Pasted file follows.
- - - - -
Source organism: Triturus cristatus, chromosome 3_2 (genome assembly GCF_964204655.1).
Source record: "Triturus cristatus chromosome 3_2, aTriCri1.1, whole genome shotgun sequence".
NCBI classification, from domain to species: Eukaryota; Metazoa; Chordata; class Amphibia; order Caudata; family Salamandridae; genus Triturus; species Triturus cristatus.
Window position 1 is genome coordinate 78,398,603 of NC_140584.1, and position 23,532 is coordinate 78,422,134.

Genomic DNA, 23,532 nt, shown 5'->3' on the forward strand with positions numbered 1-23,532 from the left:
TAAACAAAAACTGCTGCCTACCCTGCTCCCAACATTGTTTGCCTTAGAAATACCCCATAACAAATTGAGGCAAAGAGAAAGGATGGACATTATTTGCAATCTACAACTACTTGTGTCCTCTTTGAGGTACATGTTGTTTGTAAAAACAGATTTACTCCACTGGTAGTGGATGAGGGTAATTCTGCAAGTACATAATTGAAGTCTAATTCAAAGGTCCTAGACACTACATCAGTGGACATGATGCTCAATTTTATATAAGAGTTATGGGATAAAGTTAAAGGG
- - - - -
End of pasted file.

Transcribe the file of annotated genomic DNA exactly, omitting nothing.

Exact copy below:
Source organism: Triturus cristatus, chromosome 3_2 (genome assembly GCF_964204655.1).
Source record: "Triturus cristatus chromosome 3_2, aTriCri1.1, whole genome shotgun sequence".
NCBI classification, from domain to species: Eukaryota; Metazoa; Chordata; class Amphibia; order Caudata; family Salamandridae; genus Triturus; species Triturus cristatus.
Window position 1 is genome coordinate 78,398,603 of NC_140584.1, and position 23,532 is coordinate 78,422,134.

Genomic DNA, 23,532 nt, shown 5'->3' on the forward strand with positions numbered 1-23,532 from the left:
TAAACAAAAACTGCTGCCTACCCTGCTCCCAACATTGTTTGCCTTAGAAATACCCCATAACAAATTGAGGCAAAGAGAAAGGATGGACATTATTTGCAATCTACAACTACTTGTGTCCTCTTTGAGGTACATGTTGTTTGTAAAAACAGATTTACTCCACTGGTAGTGGATGAGGGTAATTCTGCAAGTACATAATTGAAGTCTAATTCAAAGGTCCTAGACACTACATCAGTGGACATGATGCTCAATTTTATATAAGAGTTATGGGATAAAGTTAAAGGG